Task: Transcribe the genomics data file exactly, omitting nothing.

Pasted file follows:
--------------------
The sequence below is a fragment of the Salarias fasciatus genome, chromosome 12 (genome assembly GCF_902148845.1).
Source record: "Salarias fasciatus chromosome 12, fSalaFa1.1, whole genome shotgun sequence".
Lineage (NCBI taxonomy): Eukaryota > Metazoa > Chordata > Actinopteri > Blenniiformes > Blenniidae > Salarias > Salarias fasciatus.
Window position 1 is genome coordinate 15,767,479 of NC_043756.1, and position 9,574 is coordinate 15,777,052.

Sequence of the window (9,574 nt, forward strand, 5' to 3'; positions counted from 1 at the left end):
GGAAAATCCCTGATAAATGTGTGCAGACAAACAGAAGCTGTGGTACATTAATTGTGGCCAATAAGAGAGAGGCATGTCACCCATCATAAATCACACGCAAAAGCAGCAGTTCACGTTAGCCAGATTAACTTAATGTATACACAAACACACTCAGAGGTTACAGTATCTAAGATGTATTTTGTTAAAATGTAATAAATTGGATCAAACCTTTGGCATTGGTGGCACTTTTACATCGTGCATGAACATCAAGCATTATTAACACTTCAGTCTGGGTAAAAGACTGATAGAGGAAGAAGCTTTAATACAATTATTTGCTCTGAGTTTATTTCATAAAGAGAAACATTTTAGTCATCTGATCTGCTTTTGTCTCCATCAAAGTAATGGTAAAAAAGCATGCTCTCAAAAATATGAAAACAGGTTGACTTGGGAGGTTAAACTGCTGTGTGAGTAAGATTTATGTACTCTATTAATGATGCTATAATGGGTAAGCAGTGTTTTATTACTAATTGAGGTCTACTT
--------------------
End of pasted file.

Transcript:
The sequence below is a fragment of the Salarias fasciatus genome, chromosome 12 (genome assembly GCF_902148845.1).
Source record: "Salarias fasciatus chromosome 12, fSalaFa1.1, whole genome shotgun sequence".
Lineage (NCBI taxonomy): Eukaryota > Metazoa > Chordata > Actinopteri > Blenniiformes > Blenniidae > Salarias > Salarias fasciatus.
Window position 1 is genome coordinate 15,767,479 of NC_043756.1, and position 9,574 is coordinate 15,777,052.

Sequence of the window (9,574 nt, forward strand, 5' to 3'; positions counted from 1 at the left end):
GGAAAATCCCTGATAAATGTGTGCAGACAAACAGAAGCTGTGGTACATTAATTGTGGCCAATAAGAGAGAGGCATGTCACCCATCATAAATCACACGCAAAAGCAGCAGTTCACGTTAGCCAGATTAACTTAATGTATACACAAACACACTCAGAGGTTACAGTATCTAAGATGTATTTTGTTAAAATGTAATAAATTGGATCAAACCTTTGGCATTGGTGGCACTTTTACATCGTGCATGAACATCAAGCATTATTAACACTTCAGTCTGGGTAAAAGACTGATAGAGGAAGAAGCTTTAATACAATTATTTGCTCTGAGTTTATTTCATAAAGAGAAACATTTTAGTCATCTGATCTGCTTTTGTCTCCATCAAAGTAATGGTAAAAAAGCATGCTCTCAAAAATATGAAAACAGGTTGACTTGGGAGGTTAAACTGCTGTGTGAGTAAGATTTATGTACTCTATTAATGATGCTATAATGGGTAAGCAGTGTTTTATTACTAATTGAGGTCTACTT